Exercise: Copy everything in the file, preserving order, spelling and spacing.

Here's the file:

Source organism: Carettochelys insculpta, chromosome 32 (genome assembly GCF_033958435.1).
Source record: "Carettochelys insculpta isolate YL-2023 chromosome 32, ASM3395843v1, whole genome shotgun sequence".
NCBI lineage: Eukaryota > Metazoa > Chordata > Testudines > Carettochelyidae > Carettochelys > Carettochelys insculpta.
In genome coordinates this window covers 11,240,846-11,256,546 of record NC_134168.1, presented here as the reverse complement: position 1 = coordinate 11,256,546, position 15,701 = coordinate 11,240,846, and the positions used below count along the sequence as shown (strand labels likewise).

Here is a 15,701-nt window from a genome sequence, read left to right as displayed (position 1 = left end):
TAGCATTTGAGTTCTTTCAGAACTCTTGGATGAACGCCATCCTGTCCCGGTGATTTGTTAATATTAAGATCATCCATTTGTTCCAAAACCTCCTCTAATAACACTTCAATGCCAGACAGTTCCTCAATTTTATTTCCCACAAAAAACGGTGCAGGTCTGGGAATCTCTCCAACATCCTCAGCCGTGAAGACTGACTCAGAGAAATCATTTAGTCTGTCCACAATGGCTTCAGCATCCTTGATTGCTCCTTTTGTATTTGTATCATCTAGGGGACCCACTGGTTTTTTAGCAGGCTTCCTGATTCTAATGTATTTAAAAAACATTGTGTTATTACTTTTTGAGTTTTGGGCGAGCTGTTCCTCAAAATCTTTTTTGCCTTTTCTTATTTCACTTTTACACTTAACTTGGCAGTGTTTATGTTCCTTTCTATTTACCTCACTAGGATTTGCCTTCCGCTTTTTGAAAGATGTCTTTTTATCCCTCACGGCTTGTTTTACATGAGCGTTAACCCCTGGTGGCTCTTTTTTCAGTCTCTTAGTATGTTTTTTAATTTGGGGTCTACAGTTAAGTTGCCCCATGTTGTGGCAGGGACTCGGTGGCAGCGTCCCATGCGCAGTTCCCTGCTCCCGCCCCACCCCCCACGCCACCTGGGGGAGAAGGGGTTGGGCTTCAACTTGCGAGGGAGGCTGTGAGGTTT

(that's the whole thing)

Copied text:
Source organism: Carettochelys insculpta, chromosome 32 (genome assembly GCF_033958435.1).
Source record: "Carettochelys insculpta isolate YL-2023 chromosome 32, ASM3395843v1, whole genome shotgun sequence".
NCBI lineage: Eukaryota > Metazoa > Chordata > Testudines > Carettochelyidae > Carettochelys > Carettochelys insculpta.
In genome coordinates this window covers 11,240,846-11,256,546 of record NC_134168.1, presented here as the reverse complement: position 1 = coordinate 11,256,546, position 15,701 = coordinate 11,240,846, and the positions used below count along the sequence as shown (strand labels likewise).

Here is a 15,701-nt window from a genome sequence, read left to right as displayed (position 1 = left end):
TAGCATTTGAGTTCTTTCAGAACTCTTGGATGAACGCCATCCTGTCCCGGTGATTTGTTAATATTAAGATCATCCATTTGTTCCAAAACCTCCTCTAATAACACTTCAATGCCAGACAGTTCCTCAATTTTATTTCCCACAAAAAACGGTGCAGGTCTGGGAATCTCTCCAACATCCTCAGCCGTGAAGACTGACTCAGAGAAATCATTTAGTCTGTCCACAATGGCTTCAGCATCCTTGATTGCTCCTTTTGTATTTGTATCATCTAGGGGACCCACTGGTTTTTTAGCAGGCTTCCTGATTCTAATGTATTTAAAAAACATTGTGTTATTACTTTTTGAGTTTTGGGCGAGCTGTTCCTCAAAATCTTTTTTGCCTTTTCTTATTTCACTTTTACACTTAACTTGGCAGTGTTTATGTTCCTTTCTATTTACCTCACTAGGATTTGCCTTCCGCTTTTTGAAAGATGTCTTTTTATCCCTCACGGCTTGTTTTACATGAGCGTTAACCCCTGGTGGCTCTTTTTTCAGTCTCTTAGTATGTTTTTTAATTTGGGGTCTACAGTTAAGTTGCCCCATGTTGTGGCAGGGACTCGGTGGCAGCGTCCCATGCGCAGTTCCCTGCTCCCGCCCCACCCCCCACGCCACCTGGGGGAGAAGGGGTTGGGCTTCAACTTGCGAGGGAGGCTGTGAGGTTT